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Tracer-T SIGNED

Analysis of the effect of the tumour microenvironment on T cell functional phenotype

Total Cost €

0

EC-Contrib. €

0

Partnership

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Project "Tracer-T" data sheet

The following table provides information about the project.

Coordinator
THE UNIVERSITY OF BIRMINGHAM 

Organization address
address: Edgbaston
city: BIRMINGHAM
postcode: B15 2TT
website: www.bham.ac.uk

contact info
title: n.a.
name: n.a.
surname: n.a.
function: n.a.
email: n.a.
telephone: n.a.
fax: n.a.

 Coordinator Country United Kingdom [UK]
 Total cost 195˙454 €
 EC max contribution 195˙454 € (100%)
 Programme 1. H2020-EU.1.3.2. (Nurturing excellence by means of cross-border and cross-sector mobility)
 Code Call H2020-MSCA-IF-2017
 Funding Scheme MSCA-IF-EF-ST
 Starting year 2018
 Duration (year-month-day) from 2018-09-01   to  2021-10-27

 Partnership

Take a look of project's partnership.

# participants  country  role  EC contrib. [€] 
1    THE UNIVERSITY OF BIRMINGHAM UK (BIRMINGHAM) coordinator 195˙454.00

Map

 Project objective

A successful adaptive immune response requires T cells to be able to adopt a specific metabolic phenotype. However, in diseases such as cancer or those associated with chronic inflammation, the metabolic microenvironment in which a T cell functions is likely to subvert this metabolic phenotype, thereby disrupting function.

A better understanding of how the microenvironment can affect T cell function would permit the development of metabolic 'normalising' treatments that could restore function and permit disease resolution.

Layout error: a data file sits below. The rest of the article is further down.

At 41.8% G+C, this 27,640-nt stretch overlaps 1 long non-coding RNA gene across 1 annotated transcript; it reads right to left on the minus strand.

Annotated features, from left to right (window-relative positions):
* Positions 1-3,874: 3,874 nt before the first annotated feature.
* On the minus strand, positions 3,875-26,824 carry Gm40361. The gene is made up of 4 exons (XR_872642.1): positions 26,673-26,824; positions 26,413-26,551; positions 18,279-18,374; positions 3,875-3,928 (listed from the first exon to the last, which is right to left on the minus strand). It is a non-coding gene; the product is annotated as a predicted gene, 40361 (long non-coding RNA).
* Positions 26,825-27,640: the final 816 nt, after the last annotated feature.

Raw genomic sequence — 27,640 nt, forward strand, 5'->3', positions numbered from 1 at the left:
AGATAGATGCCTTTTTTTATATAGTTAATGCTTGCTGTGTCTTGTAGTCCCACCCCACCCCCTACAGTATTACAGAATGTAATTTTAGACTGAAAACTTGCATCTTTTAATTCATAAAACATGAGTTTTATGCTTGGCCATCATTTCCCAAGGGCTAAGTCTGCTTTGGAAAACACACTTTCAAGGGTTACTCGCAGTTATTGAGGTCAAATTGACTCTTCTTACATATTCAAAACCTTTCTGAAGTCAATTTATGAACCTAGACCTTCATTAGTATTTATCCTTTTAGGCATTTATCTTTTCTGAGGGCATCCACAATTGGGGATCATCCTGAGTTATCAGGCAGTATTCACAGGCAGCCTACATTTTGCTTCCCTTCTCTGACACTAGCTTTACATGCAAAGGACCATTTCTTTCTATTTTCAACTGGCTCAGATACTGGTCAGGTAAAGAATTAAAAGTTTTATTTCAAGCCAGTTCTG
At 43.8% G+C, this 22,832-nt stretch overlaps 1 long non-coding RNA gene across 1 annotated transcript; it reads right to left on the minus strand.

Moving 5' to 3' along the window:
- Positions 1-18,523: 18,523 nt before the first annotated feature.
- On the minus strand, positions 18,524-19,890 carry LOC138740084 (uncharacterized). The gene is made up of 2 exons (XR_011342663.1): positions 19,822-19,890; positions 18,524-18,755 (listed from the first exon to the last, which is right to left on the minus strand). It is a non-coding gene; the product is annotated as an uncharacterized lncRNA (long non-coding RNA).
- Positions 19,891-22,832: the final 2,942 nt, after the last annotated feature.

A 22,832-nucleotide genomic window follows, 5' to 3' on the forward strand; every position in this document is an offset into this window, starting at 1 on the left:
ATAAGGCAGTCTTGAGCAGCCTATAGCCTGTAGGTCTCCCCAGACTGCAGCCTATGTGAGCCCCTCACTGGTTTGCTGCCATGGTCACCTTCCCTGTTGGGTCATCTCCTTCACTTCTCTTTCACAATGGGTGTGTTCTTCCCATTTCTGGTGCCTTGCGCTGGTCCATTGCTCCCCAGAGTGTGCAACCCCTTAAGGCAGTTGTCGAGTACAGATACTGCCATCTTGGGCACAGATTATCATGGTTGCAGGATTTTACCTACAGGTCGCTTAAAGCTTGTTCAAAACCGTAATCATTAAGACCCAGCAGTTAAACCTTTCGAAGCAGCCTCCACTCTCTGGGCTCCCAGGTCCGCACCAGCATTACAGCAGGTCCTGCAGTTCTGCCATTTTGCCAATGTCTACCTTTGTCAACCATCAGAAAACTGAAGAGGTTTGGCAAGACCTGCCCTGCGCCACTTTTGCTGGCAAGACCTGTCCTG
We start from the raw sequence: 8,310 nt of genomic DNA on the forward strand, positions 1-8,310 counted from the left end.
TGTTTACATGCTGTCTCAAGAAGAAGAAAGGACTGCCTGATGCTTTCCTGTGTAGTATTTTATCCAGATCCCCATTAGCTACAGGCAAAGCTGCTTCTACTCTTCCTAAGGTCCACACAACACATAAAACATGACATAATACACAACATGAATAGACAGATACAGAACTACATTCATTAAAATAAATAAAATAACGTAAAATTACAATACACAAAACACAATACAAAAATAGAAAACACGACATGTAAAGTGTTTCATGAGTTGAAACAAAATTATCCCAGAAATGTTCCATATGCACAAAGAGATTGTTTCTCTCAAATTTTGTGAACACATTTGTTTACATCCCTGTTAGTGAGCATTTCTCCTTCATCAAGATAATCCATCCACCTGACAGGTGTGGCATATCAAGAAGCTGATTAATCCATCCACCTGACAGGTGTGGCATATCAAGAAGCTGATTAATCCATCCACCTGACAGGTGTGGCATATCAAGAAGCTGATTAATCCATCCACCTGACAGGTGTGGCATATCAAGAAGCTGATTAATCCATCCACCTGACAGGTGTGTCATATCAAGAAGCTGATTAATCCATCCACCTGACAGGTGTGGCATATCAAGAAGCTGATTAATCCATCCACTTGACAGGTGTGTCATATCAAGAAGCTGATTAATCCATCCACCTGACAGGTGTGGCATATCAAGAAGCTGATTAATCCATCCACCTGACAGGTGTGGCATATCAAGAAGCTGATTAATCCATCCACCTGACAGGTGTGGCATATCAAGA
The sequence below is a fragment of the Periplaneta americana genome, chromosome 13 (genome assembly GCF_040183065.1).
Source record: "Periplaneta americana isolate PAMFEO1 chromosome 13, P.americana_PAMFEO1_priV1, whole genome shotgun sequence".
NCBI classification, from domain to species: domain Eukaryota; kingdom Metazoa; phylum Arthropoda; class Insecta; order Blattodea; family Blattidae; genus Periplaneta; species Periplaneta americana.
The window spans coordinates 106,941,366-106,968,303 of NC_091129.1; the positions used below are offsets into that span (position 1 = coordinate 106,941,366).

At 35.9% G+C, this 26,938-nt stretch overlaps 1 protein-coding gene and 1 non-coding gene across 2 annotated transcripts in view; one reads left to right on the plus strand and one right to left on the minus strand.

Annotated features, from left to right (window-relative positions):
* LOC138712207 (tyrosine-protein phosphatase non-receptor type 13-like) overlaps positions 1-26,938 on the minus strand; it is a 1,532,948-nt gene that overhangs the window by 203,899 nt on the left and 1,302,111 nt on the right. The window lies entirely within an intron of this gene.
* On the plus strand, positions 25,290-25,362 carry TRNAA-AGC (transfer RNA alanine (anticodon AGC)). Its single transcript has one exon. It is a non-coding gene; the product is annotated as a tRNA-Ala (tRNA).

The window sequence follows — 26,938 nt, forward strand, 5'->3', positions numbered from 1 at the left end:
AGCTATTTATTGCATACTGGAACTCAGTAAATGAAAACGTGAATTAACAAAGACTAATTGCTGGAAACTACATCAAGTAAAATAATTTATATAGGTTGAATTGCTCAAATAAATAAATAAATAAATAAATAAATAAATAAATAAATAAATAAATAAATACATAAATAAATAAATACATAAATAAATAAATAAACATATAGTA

However, there is currently a disconnect within the field of immunometabolism that requires high resolution, direct analyses of T cell metabolism in order to solve. We therefore propose an approach that uses stable isotope-enriched metabolites that are associated with immunosuppressive cancer microenvironments (e.g. 13C3-lactate) to trace their use in different T cell populations (isolated from healthy peripheral blood), and thereby identify the precise pathway by which they are metabolised and how this alters cytotoxic function and proliferative capacity. By inhibiting the metabolic pathway implicated either pharmacologically, or using physiologically relevant stimuli (e.g. hypoxia), we will unequivocally link use of specific immunomodulatory metabolites, such as lactate, succinate and citrate, with T cell function.

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The information about "TRACER-T" are provided by the European Opendata Portal: CORDIS opendata.

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